Interiors

How Can You Enhance Your Home’s Aesthetic?

t54t452tIt doesn’t take much to become a bit disillusioned with our homes’ interior design. A trip abroad, a visit to an art gallery or a dinner party with friends often leaves us with fresh eyes when we come home. This leaves us thinking “what can I do to make this more like that?” or “this could really use a change, but what?”.

If you’re not very confident in your decision to make a change to your home’s interior aesthetic, we’re here to help. First you have to determine what your home’s aesthetic style is. Is it industrial, rustic, mid-century, bohemian or scandinavian? Do a little bit of research, then follow some of this advice to improve your home’s interior.

  • Add textiles and texture 

The first and simplest advice is to switch out old rugs for new, and get some new accessories like cushions and lampshades to play with textures a little bit. If you’ve determined your home is more rustic than minimalist, think of faux furs and big knitted blankets.

Matte, muted and natural textures suit the mid-century modern styles best. Think of adding wooden elements as well as throws in beige tones. You want to avoid jarring and unnatural shapes and materials.

  • Take away clutter

This applies for every different aesthetic. Look around and pick out the pieces that no longer bring you joy, or that don’t fit in with the look you want to create. Give yourself the space to bring in elements that add to your space in a positive way. If it doesn’t fit, perhaps there’s a better place for it.

It’s best to let a few decorative pieces speak for themselves than to stuff everything you have into one place. Some styles do allow for randomness and variety – like bohemian. Here, you can indulge in clutter at times – so long as you don’t go overboard!

If you decide you’d rather stick to a minimalist or farmhouse style, you will want to avoid overcrowding rooms with furniture and decorations. Choose a couple of statement pieces and stick with them.

  • Add plants

This is especially true if you have a bohemian or farmhouse aesthetic, but the types of plants you get will also add or detract from the interior style you choose. Tall leafy plants always add interest and texture to a corner of a room and fig trees are especially popular with many modern designs.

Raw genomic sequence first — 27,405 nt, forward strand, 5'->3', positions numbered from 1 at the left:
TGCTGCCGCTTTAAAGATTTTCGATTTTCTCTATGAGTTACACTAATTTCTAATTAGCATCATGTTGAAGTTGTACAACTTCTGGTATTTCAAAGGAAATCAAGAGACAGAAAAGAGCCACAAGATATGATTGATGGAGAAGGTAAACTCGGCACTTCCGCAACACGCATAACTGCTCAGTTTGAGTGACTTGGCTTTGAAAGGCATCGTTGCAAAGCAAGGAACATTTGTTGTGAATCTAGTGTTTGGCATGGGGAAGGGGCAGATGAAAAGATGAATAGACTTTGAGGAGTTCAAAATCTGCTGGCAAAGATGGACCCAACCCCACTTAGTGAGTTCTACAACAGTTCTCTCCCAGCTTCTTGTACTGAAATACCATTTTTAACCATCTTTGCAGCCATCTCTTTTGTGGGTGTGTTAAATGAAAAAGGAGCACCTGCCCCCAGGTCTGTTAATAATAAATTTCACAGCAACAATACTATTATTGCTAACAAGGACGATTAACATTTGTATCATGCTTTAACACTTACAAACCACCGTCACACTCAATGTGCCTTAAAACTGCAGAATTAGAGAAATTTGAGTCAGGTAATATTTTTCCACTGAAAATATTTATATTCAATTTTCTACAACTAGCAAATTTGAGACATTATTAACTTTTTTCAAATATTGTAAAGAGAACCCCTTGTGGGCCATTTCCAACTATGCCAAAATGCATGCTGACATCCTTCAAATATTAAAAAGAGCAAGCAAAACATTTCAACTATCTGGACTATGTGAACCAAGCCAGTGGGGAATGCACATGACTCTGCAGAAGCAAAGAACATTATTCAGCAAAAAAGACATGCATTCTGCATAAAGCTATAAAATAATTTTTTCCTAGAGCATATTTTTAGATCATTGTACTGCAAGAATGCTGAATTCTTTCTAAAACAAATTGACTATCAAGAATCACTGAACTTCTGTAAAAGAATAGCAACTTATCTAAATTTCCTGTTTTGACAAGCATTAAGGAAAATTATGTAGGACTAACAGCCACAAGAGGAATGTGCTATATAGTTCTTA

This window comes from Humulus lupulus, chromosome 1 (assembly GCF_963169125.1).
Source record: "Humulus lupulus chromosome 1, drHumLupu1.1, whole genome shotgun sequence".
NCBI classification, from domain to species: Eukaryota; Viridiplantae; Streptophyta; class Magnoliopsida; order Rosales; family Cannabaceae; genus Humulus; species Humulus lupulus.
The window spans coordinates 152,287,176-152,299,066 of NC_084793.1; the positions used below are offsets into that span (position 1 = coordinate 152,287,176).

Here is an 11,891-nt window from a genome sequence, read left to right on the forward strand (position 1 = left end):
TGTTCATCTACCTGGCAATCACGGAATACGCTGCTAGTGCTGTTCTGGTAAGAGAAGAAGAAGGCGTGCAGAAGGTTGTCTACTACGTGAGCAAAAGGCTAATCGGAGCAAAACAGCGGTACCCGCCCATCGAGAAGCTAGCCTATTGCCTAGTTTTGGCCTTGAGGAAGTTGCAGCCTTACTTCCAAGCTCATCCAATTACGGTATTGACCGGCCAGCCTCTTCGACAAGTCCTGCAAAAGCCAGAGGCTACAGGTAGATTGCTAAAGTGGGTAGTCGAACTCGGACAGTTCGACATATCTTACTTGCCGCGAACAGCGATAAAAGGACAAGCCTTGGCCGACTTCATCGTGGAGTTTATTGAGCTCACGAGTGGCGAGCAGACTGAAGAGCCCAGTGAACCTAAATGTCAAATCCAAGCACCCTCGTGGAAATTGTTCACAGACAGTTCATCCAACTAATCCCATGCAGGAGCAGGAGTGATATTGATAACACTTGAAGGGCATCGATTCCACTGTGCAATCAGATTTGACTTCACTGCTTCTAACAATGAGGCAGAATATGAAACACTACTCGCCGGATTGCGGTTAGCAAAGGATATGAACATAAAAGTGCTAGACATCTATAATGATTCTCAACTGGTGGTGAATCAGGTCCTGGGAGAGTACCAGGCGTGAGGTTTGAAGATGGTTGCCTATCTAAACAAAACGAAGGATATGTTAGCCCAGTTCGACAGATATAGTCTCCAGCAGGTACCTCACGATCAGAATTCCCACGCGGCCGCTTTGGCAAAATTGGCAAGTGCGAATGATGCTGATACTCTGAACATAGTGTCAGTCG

The more plants the better, if you’re looking at a messier style like bohemian or tropical. These styles demand a lot of tall and robust plants. So long as you don’t mind a little bit of maintenance, they really do add a lot to a space.

For a mid-century modern look, make a careful and sparse selection of plants. Ferns are popular in this style as are small vases of flowers (they can be fake, so long as you don’t let them get dusty!). Scandinavian interiors also use sparse greenery though a few statement potted trees work very well here.

gegwetgw

  • Remove damaged furniture and fixtures

This is a bit of a no-brainer if you’re going for a sleek style such as mid-century or scandinavian, but is not always appropriate. If you’re going for a rustic or shabby-chic aesthetic, you might embrace a slightly damaged piece of furniture, so long as it’s not so damaged to be out of place or dangerous.

However, you may have to be harsh with yourself about what fits and what doesn’t. Get some second opinions on it either from friends, family or from your social media followers. Sometimes it takes someone else’s words to realise what really isn’t working aesthetically in your home.

If you truly can’t bear to part with a piece of vintage furniture that’s splitting at the seams, you may have to re-think the style you want to go for. Not everything goes with vintage-style furniture, but if you can build an interior design around a beloved piece, why not! The most important thing is that the style you choose makes you feel happy, comfortable and relaxed.

You also may feel embarrassed at having damaged fixtures, too. Sometimes these can be slightly modified to embrace the shabby-chic aesthetic, as people often do with slightly peeling painted window frames. If, however, your windows are leaky and downright broken, you’ll want them replaced. You can find out about how to replace your windows here.

A post by Kidal D. (3388 Posts)

Kidal D. is author at LeraBlog. The author's views are entirely his/her own and may not reflect the views and opinions of LeraBlog staff.
Chief editor and author at LERAblog, writing useful articles and HOW TOs on various topics. Particularly interested in topics such as Internet, advertising, SEO, web development, and business.

Do you have any questions? Please ask.